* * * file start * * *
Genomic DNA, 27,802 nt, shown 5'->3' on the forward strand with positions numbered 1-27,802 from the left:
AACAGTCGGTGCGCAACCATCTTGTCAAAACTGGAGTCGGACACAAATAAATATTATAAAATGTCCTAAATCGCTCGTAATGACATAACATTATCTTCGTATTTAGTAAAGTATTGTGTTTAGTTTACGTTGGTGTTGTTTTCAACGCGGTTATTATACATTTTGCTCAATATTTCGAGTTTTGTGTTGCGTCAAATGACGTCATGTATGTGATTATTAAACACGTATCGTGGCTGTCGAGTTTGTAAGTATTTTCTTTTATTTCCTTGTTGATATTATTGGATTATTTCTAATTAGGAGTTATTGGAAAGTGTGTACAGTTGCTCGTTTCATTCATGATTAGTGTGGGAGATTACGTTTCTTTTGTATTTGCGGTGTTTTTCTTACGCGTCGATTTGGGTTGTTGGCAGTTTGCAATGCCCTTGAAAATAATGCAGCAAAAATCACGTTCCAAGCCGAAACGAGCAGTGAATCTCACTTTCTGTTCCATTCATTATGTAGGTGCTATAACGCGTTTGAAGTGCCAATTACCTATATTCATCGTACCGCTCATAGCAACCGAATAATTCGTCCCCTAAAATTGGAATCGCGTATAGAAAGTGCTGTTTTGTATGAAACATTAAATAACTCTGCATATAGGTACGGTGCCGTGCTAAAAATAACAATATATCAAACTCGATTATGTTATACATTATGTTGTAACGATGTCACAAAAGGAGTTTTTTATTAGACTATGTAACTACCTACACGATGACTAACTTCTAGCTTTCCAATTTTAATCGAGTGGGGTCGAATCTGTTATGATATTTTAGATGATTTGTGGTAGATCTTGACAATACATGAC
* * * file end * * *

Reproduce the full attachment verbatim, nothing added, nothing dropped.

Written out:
Genomic DNA, 27,802 nt, shown 5'->3' on the forward strand with positions numbered 1-27,802 from the left:
AACAGTCGGTGCGCAACCATCTTGTCAAAACTGGAGTCGGACACAAATAAATATTATAAAATGTCCTAAATCGCTCGTAATGACATAACATTATCTTCGTATTTAGTAAAGTATTGTGTTTAGTTTACGTTGGTGTTGTTTTCAACGCGGTTATTATACATTTTGCTCAATATTTCGAGTTTTGTGTTGCGTCAAATGACGTCATGTATGTGATTATTAAACACGTATCGTGGCTGTCGAGTTTGTAAGTATTTTCTTTTATTTCCTTGTTGATATTATTGGATTATTTCTAATTAGGAGTTATTGGAAAGTGTGTACAGTTGCTCGTTTCATTCATGATTAGTGTGGGAGATTACGTTTCTTTTGTATTTGCGGTGTTTTTCTTACGCGTCGATTTGGGTTGTTGGCAGTTTGCAATGCCCTTGAAAATAATGCAGCAAAAATCACGTTCCAAGCCGAAACGAGCAGTGAATCTCACTTTCTGTTCCATTCATTATGTAGGTGCTATAACGCGTTTGAAGTGCCAATTACCTATATTCATCGTACCGCTCATAGCAACCGAATAATTCGTCCCCTAAAATTGGAATCGCGTATAGAAAGTGCTGTTTTGTATGAAACATTAAATAACTCTGCATATAGGTACGGTGCCGTGCTAAAAATAACAATATATCAAACTCGATTATGTTATACATTATGTTGTAACGATGTCACAAAAGGAGTTTTTTATTAGACTATGTAACTACCTACACGATGACTAACTTCTAGCTTTCCAATTTTAATCGAGTGGGGTCGAATCTGTTATGATATTTTAGATGATTTGTGGTAGATCTTGACAATACATGAC